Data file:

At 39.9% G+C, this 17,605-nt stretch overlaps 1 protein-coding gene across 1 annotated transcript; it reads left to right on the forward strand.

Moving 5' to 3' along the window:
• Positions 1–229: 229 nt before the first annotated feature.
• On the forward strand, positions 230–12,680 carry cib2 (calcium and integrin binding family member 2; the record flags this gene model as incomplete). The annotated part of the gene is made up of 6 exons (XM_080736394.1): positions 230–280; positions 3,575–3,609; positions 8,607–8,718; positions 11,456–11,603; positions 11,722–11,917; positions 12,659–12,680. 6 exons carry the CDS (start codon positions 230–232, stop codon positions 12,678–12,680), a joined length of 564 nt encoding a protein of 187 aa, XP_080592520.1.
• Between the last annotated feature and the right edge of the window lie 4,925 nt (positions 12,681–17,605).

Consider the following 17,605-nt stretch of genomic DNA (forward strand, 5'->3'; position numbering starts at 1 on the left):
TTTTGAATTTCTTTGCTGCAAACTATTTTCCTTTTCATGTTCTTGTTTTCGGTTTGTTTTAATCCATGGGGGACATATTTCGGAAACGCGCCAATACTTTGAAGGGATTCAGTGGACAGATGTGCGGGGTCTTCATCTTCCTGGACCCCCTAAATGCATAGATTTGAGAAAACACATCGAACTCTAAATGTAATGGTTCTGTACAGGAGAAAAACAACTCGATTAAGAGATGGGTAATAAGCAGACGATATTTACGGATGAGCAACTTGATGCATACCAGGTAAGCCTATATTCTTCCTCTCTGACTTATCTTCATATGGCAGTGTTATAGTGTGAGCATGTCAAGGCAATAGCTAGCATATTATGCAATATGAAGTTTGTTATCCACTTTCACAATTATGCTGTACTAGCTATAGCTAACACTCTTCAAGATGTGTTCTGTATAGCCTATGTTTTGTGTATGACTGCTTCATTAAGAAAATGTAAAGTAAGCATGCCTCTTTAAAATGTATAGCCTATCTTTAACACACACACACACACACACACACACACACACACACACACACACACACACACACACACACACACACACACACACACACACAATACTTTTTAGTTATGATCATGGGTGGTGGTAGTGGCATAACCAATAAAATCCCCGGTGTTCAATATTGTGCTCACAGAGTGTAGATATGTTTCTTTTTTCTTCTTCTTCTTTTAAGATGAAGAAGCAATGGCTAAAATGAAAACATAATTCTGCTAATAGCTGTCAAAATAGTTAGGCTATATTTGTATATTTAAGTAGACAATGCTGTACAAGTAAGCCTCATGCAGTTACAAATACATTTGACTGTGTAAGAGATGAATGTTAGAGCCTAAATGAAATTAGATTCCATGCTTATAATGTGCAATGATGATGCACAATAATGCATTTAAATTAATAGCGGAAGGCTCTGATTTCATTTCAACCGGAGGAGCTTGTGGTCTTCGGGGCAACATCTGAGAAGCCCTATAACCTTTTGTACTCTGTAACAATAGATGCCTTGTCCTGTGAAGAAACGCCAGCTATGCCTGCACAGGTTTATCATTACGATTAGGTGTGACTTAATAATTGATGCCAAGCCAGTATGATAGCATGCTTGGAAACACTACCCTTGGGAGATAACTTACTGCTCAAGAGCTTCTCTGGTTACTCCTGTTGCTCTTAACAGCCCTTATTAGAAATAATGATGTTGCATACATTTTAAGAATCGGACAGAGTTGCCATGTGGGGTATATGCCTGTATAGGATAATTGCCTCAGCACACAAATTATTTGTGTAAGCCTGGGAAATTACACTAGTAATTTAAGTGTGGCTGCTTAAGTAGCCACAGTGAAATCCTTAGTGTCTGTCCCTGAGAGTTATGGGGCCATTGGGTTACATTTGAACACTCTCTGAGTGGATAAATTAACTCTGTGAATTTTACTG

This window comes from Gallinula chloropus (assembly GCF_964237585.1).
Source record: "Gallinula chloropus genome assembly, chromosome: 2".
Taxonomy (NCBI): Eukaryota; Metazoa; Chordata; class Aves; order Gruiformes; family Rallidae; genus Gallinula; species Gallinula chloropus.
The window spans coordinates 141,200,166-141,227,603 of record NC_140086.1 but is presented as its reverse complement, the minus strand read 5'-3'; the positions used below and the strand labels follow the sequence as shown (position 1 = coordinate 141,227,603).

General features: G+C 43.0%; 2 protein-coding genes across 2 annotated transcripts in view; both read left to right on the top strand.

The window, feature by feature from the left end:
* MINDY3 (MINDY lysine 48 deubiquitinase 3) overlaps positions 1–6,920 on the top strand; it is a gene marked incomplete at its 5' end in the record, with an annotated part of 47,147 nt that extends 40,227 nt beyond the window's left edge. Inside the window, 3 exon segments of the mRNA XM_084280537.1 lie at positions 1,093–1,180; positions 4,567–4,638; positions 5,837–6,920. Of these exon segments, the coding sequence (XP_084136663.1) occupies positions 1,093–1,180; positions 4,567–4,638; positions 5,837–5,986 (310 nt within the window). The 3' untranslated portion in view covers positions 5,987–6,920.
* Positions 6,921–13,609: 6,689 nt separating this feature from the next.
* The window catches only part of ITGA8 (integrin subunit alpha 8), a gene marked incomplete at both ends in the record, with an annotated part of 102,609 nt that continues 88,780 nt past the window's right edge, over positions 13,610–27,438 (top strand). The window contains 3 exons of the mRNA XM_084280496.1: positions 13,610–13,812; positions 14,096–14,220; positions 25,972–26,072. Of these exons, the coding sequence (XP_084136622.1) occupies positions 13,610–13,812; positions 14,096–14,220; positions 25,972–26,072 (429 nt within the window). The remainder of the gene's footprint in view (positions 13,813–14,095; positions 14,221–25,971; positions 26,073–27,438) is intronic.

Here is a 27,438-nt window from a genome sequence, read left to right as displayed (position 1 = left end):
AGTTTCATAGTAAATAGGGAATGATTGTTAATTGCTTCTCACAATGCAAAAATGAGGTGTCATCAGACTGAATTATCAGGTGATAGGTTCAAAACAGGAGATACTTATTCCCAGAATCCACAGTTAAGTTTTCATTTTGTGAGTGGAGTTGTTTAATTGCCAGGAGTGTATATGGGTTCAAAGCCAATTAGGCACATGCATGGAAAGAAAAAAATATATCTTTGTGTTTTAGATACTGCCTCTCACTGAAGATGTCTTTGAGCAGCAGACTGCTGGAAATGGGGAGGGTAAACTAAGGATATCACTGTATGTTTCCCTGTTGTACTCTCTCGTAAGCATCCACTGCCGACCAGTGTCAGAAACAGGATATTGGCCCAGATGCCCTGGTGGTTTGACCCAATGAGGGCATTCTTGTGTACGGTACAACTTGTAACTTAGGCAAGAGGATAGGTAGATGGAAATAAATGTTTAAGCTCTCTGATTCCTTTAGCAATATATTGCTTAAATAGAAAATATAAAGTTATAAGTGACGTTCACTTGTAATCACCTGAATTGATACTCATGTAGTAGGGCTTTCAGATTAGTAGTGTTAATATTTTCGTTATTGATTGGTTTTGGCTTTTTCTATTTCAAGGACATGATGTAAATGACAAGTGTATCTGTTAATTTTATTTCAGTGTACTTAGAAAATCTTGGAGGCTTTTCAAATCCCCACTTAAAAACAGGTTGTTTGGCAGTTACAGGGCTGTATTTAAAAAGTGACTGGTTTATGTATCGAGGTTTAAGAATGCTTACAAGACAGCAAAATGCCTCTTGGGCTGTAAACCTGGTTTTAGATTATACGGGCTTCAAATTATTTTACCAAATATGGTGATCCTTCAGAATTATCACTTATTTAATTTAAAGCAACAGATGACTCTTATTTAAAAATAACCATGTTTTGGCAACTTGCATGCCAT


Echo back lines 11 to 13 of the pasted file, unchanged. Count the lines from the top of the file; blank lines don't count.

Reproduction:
The window spans coordinates 141,200,166-141,227,603 of record NC_140086.1 but is presented as its reverse complement, the minus strand read 5'-3'; the positions used below and the strand labels follow the sequence as shown (position 1 = coordinate 141,227,603).

General features: G+C 43.0%; 2 protein-coding genes across 2 annotated transcripts in view; both read left to right on the top strand.

The window, feature by feature from the left end: